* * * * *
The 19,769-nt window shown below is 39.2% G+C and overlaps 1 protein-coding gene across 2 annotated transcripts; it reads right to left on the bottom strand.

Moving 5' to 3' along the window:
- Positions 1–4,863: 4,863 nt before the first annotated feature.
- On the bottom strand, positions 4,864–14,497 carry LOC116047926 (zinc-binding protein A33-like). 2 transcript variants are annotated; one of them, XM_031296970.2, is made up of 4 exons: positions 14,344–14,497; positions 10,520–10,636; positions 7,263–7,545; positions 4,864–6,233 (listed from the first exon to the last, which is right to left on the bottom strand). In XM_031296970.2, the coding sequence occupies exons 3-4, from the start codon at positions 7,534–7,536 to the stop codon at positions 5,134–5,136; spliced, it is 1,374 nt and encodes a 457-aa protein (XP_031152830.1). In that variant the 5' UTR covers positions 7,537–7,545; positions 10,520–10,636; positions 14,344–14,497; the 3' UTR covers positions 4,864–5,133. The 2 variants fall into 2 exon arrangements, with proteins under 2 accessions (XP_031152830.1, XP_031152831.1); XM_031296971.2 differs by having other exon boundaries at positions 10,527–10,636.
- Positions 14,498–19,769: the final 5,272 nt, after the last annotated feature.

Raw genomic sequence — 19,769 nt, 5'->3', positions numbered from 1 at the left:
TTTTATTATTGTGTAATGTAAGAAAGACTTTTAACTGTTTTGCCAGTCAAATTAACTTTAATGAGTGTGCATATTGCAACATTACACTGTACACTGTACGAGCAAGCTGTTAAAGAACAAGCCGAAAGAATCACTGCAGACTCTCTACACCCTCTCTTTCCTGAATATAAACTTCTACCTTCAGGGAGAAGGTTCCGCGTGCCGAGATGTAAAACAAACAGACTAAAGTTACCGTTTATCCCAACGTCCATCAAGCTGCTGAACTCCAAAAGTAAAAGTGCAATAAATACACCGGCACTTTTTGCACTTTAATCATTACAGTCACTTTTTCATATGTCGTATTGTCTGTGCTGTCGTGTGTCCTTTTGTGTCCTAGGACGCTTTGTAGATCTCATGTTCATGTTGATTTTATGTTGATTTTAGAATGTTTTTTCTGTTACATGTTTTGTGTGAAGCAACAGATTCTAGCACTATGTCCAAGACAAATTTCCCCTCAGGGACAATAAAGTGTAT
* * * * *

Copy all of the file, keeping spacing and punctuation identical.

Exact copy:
The 19,769-nt window shown below is 39.2% G+C and overlaps 1 protein-coding gene across 2 annotated transcripts; it reads right to left on the bottom strand.

Moving 5' to 3' along the window:
- Positions 1–4,863: 4,863 nt before the first annotated feature.
- On the bottom strand, positions 4,864–14,497 carry LOC116047926 (zinc-binding protein A33-like). 2 transcript variants are annotated; one of them, XM_031296970.2, is made up of 4 exons: positions 14,344–14,497; positions 10,520–10,636; positions 7,263–7,545; positions 4,864–6,233 (listed from the first exon to the last, which is right to left on the bottom strand). In XM_031296970.2, the coding sequence occupies exons 3-4, from the start codon at positions 7,534–7,536 to the stop codon at positions 5,134–5,136; spliced, it is 1,374 nt and encodes a 457-aa protein (XP_031152830.1). In that variant the 5' UTR covers positions 7,537–7,545; positions 10,520–10,636; positions 14,344–14,497; the 3' UTR covers positions 4,864–5,133. The 2 variants fall into 2 exon arrangements, with proteins under 2 accessions (XP_031152830.1, XP_031152831.1); XM_031296971.2 differs by having other exon boundaries at positions 10,527–10,636.
- Positions 14,498–19,769: the final 5,272 nt, after the last annotated feature.

Raw genomic sequence — 19,769 nt, 5'->3', positions numbered from 1 at the left:
TTTTATTATTGTGTAATGTAAGAAAGACTTTTAACTGTTTTGCCAGTCAAATTAACTTTAATGAGTGTGCATATTGCAACATTACACTGTACACTGTACGAGCAAGCTGTTAAAGAACAAGCCGAAAGAATCACTGCAGACTCTCTACACCCTCTCTTTCCTGAATATAAACTTCTACCTTCAGGGAGAAGGTTCCGCGTGCCGAGATGTAAAACAAACAGACTAAAGTTACCGTTTATCCCAACGTCCATCAAGCTGCTGAACTCCAAAAGTAAAAGTGCAATAAATACACCGGCACTTTTTGCACTTTAATCATTACAGTCACTTTTTCATATGTCGTATTGTCTGTGCTGTCGTGTGTCCTTTTGTGTCCTAGGACGCTTTGTAGATCTCATGTTCATGTTGATTTTATGTTGATTTTAGAATGTTTTTTCTGTTACATGTTTTGTGTGAAGCAACAGATTCTAGCACTATGTCCAAGACAAATTTCCCCTCAGGGACAATAAAGTGTAT